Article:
II.              God created woman as a complement to man in the marriage bond, Genesis 2:18-24

  • The importance of the term ?helper? (?ezer), which means she adds strength to the areas where the man is weak?and vice versa.
  • The result is a complementary union of two different human beings (?male and female He created them?), each with unique physical, emotional, and psychological characteristics.  The result is a marriage bond in which both are stronger and more capable of serving God together in their integrity.

III.            The One-Flesh Principle, Genesis 2:24

  • Genesis 2:22-24 connects the creation of Eve from a part of Adam?s body with the one-flesh sexual union between a man and a woman in marriage.  Note the important term ?therefore? in v. 24.  It is the union of two constituent parts?male and female? into a sexual whole.
  • Jesus stresses this connection between the two different sexes??male and female??when He addresses marriage in Matthew 19:4-6 and Mark 10:6-8.
  • The logic of sexual intercourse requires a sexual complement.  The male is incomplete without the female and the female is incomplete without the male.  

 IV.            God performed the first marriage

  • The result is Genesis 2:25?there is no shame, no self-centeredness or selfishness; only total innocence and other-centeredness.  This is God?s ideal and His goal.

Concluding Assumptions about Marriage from Scripture:

  1. Marriage is the fundamental institution God created for organized civilization.  It is tied to His creation and His purpose for the human race as His image-bearers who have dominion authority over His world.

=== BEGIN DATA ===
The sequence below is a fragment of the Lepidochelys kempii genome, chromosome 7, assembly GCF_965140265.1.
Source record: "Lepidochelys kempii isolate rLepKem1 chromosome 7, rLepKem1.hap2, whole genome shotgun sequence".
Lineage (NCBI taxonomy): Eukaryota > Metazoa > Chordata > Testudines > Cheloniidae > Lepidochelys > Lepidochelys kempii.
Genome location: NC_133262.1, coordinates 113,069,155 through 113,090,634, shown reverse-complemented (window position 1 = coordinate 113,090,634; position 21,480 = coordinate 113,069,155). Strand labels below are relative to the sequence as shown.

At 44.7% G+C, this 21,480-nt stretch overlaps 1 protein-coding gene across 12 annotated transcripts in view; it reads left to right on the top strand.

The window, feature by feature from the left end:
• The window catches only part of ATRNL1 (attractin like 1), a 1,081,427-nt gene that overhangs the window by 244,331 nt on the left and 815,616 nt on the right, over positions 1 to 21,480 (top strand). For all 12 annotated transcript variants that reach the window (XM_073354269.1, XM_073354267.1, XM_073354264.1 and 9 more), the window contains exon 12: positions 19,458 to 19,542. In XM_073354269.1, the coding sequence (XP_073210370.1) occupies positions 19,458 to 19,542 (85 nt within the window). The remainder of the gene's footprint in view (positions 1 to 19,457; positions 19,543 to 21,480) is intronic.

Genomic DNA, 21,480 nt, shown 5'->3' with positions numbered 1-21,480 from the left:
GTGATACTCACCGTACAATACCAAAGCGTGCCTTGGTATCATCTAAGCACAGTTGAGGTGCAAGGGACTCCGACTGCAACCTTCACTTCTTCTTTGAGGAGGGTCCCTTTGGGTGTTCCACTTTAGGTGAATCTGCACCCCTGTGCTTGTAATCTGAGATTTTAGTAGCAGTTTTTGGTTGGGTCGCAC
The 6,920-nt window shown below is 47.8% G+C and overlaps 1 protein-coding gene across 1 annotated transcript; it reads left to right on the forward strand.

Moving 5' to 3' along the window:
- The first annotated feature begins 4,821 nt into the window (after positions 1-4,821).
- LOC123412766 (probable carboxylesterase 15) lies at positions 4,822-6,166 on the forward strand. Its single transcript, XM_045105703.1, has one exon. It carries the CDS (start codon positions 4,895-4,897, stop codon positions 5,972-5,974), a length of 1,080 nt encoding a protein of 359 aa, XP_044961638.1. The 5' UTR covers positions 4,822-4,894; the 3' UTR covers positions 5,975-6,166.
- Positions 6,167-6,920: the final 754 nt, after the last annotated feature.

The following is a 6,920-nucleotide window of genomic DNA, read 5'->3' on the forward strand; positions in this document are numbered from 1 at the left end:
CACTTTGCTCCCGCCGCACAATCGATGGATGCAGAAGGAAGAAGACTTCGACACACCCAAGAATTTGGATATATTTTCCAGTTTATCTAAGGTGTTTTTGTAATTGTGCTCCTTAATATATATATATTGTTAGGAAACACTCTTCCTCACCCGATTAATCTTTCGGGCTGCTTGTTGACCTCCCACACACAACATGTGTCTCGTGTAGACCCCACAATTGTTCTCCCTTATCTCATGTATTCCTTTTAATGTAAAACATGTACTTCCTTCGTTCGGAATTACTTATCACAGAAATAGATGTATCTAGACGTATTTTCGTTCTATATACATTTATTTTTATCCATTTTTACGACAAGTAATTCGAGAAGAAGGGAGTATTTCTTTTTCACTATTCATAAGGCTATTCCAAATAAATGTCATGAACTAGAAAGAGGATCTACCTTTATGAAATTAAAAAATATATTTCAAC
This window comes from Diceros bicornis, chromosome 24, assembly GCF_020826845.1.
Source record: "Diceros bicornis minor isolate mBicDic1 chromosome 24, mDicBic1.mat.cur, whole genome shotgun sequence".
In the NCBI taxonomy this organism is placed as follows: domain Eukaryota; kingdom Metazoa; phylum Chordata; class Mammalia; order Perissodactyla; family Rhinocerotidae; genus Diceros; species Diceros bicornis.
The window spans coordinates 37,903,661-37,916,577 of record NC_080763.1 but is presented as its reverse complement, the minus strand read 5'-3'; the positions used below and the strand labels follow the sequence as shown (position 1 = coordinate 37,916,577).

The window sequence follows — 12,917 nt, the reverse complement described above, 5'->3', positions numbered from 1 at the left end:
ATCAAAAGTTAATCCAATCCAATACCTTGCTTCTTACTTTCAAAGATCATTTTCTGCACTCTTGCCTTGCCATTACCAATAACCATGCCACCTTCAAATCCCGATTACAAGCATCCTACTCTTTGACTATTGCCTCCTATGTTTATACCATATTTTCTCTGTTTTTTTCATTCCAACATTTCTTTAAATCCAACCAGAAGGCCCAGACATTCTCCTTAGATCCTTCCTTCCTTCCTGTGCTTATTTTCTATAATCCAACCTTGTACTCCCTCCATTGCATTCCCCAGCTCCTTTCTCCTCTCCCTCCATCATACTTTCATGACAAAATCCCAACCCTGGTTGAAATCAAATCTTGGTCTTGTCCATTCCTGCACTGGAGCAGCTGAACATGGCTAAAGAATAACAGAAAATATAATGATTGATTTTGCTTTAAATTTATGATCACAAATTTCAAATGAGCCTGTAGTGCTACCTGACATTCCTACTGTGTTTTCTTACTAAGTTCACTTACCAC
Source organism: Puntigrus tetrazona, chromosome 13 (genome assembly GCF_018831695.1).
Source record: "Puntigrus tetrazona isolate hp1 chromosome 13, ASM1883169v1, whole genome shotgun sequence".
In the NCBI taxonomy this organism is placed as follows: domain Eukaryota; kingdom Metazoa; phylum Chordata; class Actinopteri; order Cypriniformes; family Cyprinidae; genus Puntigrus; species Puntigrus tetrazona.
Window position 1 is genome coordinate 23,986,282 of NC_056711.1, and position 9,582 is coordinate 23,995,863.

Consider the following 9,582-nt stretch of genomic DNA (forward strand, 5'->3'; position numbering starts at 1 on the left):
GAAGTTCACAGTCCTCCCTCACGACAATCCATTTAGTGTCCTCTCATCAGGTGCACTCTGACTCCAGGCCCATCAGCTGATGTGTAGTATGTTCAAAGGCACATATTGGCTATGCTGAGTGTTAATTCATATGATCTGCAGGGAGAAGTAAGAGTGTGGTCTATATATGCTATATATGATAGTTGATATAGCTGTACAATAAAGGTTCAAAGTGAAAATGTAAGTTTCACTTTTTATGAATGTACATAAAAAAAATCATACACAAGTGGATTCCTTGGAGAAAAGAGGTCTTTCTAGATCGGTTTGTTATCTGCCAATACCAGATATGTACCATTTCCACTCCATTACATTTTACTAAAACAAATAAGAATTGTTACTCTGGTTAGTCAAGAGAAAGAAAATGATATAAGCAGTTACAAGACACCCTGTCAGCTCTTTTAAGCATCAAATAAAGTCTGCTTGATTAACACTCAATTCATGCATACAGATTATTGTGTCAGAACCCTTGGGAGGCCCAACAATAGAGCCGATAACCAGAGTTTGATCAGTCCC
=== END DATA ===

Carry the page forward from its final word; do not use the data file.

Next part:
2. Marriage is monogamous and heterosexual, and, from Jesus? perspective, permanent??what God has joined together, let no man separate?, Matthew 19:6.
  3. Marriage is a commitment before God, regarded in Malachi 2:14 as a ?covenant? commitment over which God stands as a ?witness.?  Indeed, Jesus states in Matthew 19:6 that ?God has joined together? this union.  The man and the woman have a new status before the Lord?they are husband and wife together.
  4. It is therefore logical to assume that some kind of public commitment is a necessary part of marriage.  Society must regard the man and the woman as a couple, now bound together; they are no longer single.  Therefore, sexual intercourse alone does not constitute a marriage.  Cohabitation alone does not constitute a marriage.  There must be some kind of public commitment recognized by God and by the community.

Marriage is a metaphor, an archetype of the covenantal relationship between Jesus Christ and His church?see Ephesians 5:32.


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One Comment to “Religious Liberty: A Liberty Undergoing Fatal Stress?”

  1. Arlie Rauch says:

    Excellent! Well done! Everything the Bible says about marriage, divorce, and sex flows from the institution of marriage and reflects the model of Christ and His Church.